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Some of the factors that can affect attention while driving are cellular phone use, adjusting the radio, weather conditions, and other people in the vehicle. Gadgets such as cell phones or navigation systems may take the driver's attention away from the road, particularly if he or she is distracted by a visually demanding action, such as text messaging. Weather conditions can also have an adverse affect on the driver's attention, especially during heavy rain or snowfall, which may limit the driver's peripheral vision. Other distractions can also be a factor, such as passengers, eating, or other traffic.
The use of cellular phones while operating a vehicle can detract from an individual's attention while driving. The driver may need to handle the phone in order to answer it or to make a call, and the conversation itself can be distracting, especially in the case of important or stressful calls. For many drivers, this has prompted the use of a hands-free unit to limit handling the phone as much as possible. Text messaging can also distract a driver and may even inhibit proper steering as the driver uses the phone to type.
Other gadgets or electronic devices can also affect the attention of a driver. Adjusting a radio can be very distracting, as can removing or inserting a compact disc or operating a portable music player. Navigation systems can be equally distracting if the driver is changing settings or focusing too much on the display.
Rain and snow are generally thought of as factors that motivate a driver to focus on the road more closely, but these conditions can also negatively affect attention while driving. In the event of heavy snow or rain, the driver may become too focused on what is right in front of the vehicle or may simply have limited peripheral vision. This may be even more of a concern at night.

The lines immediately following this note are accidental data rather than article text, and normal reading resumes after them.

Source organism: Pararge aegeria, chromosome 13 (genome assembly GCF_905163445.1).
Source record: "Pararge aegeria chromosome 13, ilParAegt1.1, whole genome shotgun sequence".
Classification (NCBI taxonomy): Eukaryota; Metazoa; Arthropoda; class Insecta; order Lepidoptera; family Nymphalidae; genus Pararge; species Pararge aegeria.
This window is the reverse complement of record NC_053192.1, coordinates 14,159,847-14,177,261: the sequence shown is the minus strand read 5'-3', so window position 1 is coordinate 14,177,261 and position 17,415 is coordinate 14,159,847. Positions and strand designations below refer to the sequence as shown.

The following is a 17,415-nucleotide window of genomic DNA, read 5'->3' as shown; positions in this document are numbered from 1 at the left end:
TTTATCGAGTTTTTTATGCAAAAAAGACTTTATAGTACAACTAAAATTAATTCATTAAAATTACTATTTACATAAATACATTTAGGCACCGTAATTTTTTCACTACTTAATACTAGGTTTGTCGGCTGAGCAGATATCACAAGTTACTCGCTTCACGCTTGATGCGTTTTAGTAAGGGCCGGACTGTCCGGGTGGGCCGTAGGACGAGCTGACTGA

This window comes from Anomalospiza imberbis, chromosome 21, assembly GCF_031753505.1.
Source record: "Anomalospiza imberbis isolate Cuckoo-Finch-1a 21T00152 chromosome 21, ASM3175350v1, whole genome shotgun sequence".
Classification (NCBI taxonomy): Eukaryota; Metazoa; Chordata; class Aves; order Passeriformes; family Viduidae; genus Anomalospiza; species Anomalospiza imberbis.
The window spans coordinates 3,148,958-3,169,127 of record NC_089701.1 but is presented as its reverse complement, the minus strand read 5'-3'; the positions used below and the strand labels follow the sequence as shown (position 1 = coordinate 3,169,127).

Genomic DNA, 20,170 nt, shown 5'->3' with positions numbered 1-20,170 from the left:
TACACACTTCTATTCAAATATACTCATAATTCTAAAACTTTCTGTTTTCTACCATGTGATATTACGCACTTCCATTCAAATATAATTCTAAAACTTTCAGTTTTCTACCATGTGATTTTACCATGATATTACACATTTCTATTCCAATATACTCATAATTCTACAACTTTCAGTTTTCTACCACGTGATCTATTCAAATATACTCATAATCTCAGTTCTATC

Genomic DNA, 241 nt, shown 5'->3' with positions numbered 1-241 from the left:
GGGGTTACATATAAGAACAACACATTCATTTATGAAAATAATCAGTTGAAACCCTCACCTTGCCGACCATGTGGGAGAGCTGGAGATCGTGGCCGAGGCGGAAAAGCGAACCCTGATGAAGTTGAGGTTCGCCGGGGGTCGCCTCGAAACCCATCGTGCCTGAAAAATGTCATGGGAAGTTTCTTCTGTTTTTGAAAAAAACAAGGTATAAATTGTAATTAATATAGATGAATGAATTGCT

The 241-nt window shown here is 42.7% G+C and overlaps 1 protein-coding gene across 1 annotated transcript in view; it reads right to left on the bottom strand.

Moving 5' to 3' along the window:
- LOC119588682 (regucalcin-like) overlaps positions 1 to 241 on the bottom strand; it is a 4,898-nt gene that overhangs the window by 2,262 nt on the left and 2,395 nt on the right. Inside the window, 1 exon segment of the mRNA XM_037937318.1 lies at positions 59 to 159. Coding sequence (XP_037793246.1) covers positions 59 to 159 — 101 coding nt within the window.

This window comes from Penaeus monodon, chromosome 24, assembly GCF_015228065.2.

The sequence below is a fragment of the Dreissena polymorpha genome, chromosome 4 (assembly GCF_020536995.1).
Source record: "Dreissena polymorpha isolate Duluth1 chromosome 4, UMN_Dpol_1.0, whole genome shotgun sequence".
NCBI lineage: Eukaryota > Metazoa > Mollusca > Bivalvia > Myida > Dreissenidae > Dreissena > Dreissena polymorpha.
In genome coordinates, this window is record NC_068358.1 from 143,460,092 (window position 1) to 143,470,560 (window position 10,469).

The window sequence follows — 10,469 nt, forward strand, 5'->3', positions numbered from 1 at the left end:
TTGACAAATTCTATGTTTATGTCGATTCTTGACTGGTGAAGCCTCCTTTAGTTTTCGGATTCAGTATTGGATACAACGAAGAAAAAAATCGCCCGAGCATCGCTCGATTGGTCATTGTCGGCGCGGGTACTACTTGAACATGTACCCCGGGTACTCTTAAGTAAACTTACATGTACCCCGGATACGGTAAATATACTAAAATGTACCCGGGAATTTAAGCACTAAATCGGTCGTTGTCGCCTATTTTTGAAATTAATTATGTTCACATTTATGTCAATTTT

The passengers in the vehicle can also demand attention while driving, especially children. Other drivers can also take one's focus away from the road, whether by driving recklessly, honking unnecessarily, or playing a stereo system too loudly. Eating while driving is a relatively common practice, but also has an effect on a driver's attention to the road.
Cell phones, cell phones, cell phones. The "Mythbusters" guys even did a show on how cell phone use affects driving. Their findings showed that being on a cell phone for more than just a minute or two impaired driving to the level of about a .10 blood alcohol level, which is over the legal limit in most states.
If a driver does something really boneheaded, I can almost guarantee he or she is on the cell phone while doing it. I can't count the number of near-misses I've had because the other driver was yakking on the phone. Good thing I was paying attention, or I'd have been toast. Rolling stop signs, running red lights, tailgating, pulling out in front of people -- you name it. Most people just can't talk on the phone and drive with any proficiency.
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